What stands out with so many of the recent technology projects in health care is the collaboration involved with each. In fact, COVID-19 has underscored the critical need for collaboration to resolve problems and move forward. The Digital Technology Supercluster is all about collaboration.
“We bring different organizations together — public sector, private sector, large, small, academic and research organizations — to solve big problems,” says Sue Paish, CEO at Digital Technology Supercluster, a cross-industry collaboration of diverse organizations.
When the pandemic hit in March, the Supercluster acted fast to create an environment of collaborative innovation to advance and deploy technologies quickly.
“It’s private sector, public sector, working together and being committed to an outcome,” says Paish. “I want to emphasize how important this model is, how effective the digital Supercluster has been in bringing these organizations together and how Canadians have benefited.”
Paish lists just three of many recent Supercluster health care advancements.
“One example is a project that we have called ‘point-of-care ultrasound for COVID-19, and this is a project that shows the agility of public and private sector organizations when they work together,” she says.
The typical ultrasound machine is large and bulky and access is very difficult, especially for people who live in remote rural areas. Point-of-care ultrasound is a hand-held ultrasound device that detects COVID-19 in lungs. It was developed by a company that had been working on hand-held obstetric ultrasound devices but pivoted quickly when the pandemic hit.
“We currently have, in the space of a few months, 75 of these hand-held devices delivered across the province, mostly in those remote rural communities,” says Paish, listing Providence Health Care, Change Healthcare (an international company with a big presence in B.C.), Vancouver-based Clarius Mobile Health, University of British Columbia, Rural Coordination Centre of BC and Vancouver Coastal Health Authority as being involved in the project. “So a real combination of large, small, public and private, and that technology is mostly using AI.”
Another Supercluster project focuses on the delivery of confidential virtual mental-health services to frontline health care workers. Organizations involved include Starling Minds in Vancouver, along with Genome BC and University of British Columbia.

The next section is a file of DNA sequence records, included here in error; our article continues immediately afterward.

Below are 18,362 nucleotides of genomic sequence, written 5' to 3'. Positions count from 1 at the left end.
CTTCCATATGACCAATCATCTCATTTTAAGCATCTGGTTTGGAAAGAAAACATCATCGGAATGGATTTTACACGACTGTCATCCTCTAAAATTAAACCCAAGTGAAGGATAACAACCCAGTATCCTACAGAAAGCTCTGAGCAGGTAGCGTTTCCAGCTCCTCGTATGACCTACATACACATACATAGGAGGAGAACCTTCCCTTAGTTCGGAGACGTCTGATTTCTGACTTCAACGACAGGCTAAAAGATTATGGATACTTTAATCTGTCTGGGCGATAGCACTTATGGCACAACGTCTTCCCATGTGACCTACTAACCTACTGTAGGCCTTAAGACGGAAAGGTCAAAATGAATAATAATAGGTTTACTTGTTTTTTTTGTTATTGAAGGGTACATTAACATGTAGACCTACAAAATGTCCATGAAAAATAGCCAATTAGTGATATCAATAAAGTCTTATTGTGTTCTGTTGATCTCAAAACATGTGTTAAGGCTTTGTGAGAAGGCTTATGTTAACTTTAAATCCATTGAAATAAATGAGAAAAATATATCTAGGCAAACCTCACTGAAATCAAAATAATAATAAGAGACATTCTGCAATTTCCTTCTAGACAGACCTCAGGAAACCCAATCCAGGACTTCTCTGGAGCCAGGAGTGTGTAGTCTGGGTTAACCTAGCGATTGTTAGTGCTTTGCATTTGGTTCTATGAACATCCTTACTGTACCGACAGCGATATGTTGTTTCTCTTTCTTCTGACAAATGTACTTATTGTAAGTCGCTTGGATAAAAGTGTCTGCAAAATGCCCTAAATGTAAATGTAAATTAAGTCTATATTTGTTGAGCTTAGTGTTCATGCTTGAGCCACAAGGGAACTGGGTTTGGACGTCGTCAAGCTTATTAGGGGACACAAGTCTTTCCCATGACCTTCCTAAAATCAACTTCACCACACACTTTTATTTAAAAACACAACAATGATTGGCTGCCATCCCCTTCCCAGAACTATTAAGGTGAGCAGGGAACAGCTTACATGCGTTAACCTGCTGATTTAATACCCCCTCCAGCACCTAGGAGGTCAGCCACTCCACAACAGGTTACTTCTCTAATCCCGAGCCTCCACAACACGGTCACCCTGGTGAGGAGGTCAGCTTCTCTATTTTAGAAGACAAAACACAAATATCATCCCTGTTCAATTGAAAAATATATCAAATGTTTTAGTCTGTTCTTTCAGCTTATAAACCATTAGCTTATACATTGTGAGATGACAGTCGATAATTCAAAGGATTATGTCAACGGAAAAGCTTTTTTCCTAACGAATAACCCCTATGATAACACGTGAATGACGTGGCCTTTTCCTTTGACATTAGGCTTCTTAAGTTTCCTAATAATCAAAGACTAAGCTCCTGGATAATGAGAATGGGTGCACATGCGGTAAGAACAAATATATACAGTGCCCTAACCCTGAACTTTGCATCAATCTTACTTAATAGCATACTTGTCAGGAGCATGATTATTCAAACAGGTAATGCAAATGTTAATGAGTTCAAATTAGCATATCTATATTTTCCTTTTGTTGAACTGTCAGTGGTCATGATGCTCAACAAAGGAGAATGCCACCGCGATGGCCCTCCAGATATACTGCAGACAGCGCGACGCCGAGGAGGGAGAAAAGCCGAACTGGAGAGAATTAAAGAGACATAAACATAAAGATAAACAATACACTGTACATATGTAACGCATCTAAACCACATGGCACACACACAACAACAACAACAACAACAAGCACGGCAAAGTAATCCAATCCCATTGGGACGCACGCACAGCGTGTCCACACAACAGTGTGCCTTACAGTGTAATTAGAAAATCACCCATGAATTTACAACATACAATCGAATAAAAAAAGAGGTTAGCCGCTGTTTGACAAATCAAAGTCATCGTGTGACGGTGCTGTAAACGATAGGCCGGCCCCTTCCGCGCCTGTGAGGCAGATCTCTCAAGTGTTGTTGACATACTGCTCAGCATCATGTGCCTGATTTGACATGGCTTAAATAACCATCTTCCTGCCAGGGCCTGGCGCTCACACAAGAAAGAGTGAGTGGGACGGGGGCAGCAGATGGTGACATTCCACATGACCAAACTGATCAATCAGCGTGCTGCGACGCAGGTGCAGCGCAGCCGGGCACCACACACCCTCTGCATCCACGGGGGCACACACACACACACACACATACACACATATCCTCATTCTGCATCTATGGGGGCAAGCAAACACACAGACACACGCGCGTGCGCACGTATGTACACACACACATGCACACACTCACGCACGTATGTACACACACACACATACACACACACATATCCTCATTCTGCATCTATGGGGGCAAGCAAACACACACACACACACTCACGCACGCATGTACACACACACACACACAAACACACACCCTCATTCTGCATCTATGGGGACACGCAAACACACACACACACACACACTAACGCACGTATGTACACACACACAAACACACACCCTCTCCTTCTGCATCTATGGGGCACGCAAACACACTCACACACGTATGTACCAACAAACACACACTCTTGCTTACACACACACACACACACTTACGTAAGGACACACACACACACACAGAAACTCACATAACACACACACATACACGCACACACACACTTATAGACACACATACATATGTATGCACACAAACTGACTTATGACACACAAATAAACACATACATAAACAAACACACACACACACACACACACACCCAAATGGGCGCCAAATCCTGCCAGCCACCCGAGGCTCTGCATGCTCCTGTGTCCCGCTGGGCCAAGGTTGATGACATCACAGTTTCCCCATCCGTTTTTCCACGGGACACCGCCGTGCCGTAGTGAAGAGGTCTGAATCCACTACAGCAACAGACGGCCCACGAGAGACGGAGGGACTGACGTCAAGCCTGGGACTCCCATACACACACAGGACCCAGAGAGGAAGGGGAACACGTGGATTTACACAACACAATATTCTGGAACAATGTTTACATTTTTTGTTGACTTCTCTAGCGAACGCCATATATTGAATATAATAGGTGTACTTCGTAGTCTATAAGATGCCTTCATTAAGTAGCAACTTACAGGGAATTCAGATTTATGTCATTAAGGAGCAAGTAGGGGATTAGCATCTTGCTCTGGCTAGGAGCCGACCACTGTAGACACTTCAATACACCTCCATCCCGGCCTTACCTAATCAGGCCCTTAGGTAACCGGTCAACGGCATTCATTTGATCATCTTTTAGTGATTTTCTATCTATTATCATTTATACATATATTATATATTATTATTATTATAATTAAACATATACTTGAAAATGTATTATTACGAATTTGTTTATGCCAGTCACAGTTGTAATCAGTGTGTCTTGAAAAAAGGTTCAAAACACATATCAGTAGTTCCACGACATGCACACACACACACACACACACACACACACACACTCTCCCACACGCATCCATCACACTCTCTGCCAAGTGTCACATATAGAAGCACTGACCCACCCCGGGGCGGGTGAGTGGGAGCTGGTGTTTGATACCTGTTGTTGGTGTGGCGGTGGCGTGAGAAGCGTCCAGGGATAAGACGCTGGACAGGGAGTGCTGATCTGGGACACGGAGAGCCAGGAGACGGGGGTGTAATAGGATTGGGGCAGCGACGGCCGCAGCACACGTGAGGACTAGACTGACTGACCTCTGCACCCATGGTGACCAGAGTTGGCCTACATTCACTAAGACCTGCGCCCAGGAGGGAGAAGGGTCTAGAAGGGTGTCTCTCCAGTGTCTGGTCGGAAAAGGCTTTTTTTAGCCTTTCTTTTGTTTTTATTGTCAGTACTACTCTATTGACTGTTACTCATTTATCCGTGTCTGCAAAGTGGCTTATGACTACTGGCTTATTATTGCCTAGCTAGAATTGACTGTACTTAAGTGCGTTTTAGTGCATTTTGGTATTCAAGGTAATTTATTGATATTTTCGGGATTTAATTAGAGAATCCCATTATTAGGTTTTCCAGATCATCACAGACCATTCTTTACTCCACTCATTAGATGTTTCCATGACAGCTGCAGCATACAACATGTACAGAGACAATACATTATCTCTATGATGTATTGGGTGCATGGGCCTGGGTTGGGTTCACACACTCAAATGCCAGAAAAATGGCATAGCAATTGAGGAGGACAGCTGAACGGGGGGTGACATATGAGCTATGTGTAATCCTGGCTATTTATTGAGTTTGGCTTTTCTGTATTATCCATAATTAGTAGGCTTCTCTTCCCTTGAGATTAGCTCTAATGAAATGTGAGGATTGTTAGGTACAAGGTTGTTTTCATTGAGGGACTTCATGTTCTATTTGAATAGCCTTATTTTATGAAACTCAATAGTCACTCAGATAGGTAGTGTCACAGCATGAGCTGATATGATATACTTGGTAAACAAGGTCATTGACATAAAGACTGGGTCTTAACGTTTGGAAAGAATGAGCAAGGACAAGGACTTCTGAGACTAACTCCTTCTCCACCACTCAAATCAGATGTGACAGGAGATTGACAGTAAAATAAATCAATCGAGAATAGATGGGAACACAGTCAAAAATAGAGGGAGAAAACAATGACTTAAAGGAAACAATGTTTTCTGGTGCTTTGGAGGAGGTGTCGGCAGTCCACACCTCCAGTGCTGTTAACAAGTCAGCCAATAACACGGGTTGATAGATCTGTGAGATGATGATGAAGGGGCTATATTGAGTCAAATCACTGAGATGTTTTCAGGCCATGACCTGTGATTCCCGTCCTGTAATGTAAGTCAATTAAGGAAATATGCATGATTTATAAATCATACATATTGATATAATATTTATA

“In a similar vein, we know that our frontline workers, in particular, frontline health care workers, who are under tremendous stress through the pandemic, are more likely to be experiencing difficulties that could lead to substance-use issues,” says Paish. “And so another project led by ALAViDA, another small B.C. company, again using A.I. and machine learning, is providing confidential access for frontline workers to virtual substance, use services any time day or night, anywhere in the province.”
Coming very soon is virtual wound care, a project led by Swift Medical, a Canadian company supported by a group of organizations. As Paish explains, more than 6.5 million North Americans have chronic wounds — wounds that don’t heal as expected or in a predictable length of time. In Canada, between 30 and 50 per cent of all health care involves a wound.
“[Virtual wound care uses] the combination of artificial intelligence, machine learning and data to interpret and evaluate the nature of the wound, instruct the patient or the caregiver on how to care for the wound, and then do follow-ups where you can again see the progress or the healing of the wound, all done virtually, digitally,” says Paish.
“This wasn’t even on the radar four months ago,” she adds.
All these projects and many others were made possible because of the Supercluster.
“These kinds of things would take years, if not decades, in the traditional approach to health care innovation,” says Paish. “A silver lining of the pandemic is that we are showing what Canadian companies can do to advance the health and safety of Canadians quickly and effectively by working together.”